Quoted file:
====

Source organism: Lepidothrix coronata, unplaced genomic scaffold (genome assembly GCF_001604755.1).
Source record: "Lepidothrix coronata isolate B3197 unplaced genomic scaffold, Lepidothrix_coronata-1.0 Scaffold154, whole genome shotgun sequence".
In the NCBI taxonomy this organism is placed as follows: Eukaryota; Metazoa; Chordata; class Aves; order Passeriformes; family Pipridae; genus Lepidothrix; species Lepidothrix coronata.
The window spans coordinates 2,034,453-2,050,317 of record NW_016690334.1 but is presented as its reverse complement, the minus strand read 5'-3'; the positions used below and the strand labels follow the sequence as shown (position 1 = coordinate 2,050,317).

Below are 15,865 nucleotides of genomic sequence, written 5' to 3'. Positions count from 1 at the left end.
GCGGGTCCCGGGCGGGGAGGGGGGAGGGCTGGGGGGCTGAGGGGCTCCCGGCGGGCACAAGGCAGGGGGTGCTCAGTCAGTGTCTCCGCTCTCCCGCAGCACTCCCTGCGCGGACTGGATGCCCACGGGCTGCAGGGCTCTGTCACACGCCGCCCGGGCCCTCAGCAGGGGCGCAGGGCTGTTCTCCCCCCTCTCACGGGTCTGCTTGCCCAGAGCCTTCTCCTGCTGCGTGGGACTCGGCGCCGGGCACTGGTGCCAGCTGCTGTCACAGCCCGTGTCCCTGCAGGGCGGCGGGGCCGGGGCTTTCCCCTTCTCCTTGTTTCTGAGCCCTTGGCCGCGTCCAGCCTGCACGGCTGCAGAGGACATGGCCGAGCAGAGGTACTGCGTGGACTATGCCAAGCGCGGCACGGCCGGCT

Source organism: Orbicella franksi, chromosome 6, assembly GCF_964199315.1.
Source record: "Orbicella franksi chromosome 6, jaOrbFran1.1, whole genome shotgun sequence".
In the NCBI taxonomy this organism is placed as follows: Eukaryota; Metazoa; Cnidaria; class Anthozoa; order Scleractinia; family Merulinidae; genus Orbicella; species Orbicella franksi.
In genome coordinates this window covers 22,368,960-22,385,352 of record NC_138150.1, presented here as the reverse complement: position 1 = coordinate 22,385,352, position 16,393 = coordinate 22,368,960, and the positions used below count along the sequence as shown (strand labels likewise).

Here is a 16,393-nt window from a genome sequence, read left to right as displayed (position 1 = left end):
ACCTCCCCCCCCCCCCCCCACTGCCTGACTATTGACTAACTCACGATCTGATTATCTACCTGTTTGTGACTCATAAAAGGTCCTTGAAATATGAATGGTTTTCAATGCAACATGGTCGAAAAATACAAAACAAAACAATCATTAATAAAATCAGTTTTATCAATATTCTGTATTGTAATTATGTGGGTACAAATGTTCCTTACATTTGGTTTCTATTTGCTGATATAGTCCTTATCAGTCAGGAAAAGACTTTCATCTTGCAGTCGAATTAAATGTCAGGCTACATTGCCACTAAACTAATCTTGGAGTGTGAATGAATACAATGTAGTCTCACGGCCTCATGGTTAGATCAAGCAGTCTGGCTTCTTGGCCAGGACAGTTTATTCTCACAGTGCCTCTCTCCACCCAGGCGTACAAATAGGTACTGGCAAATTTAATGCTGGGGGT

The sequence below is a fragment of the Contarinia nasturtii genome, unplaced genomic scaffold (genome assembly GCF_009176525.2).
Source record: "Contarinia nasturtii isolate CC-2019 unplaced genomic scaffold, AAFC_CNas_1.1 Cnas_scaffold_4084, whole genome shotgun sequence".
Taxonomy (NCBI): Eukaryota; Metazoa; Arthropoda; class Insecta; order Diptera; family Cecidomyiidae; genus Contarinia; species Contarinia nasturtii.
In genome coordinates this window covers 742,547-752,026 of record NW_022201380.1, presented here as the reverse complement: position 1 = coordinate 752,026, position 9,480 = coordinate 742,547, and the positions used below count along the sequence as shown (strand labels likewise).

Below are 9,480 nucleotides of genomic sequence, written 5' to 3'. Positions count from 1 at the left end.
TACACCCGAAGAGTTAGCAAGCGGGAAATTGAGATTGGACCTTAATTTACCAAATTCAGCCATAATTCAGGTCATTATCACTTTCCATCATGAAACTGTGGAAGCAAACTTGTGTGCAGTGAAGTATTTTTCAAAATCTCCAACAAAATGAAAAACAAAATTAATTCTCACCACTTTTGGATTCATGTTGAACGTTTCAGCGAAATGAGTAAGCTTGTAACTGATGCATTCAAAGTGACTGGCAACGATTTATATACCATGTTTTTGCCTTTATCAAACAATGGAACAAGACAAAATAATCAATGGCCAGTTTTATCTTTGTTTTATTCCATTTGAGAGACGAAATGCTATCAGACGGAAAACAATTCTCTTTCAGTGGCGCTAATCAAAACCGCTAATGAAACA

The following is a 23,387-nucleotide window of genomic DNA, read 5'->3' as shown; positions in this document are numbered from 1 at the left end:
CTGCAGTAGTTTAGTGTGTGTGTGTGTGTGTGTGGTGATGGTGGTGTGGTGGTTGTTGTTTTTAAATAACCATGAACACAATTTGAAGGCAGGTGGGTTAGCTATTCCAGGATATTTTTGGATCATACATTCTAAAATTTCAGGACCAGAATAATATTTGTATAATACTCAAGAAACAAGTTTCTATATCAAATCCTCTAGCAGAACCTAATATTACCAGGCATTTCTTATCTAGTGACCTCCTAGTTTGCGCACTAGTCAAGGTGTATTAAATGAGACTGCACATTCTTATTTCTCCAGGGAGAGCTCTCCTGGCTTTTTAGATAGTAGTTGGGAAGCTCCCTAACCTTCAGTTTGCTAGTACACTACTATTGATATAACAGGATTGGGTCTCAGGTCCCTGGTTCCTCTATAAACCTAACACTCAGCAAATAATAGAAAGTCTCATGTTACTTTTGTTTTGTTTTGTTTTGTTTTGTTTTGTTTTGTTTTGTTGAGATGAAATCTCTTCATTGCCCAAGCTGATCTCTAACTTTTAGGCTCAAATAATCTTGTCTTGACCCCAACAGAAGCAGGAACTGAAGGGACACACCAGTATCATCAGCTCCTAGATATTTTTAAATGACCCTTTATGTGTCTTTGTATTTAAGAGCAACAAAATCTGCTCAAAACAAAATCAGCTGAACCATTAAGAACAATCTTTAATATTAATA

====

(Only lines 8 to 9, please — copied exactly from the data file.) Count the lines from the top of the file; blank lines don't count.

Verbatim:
Source record: "Orbicella franksi chromosome 6, jaOrbFran1.1, whole genome shotgun sequence".
In the NCBI taxonomy this organism is placed as follows: Eukaryota; Metazoa; Cnidaria; class Anthozoa; order Scleractinia; family Merulinidae; genus Orbicella; species Orbicella franksi.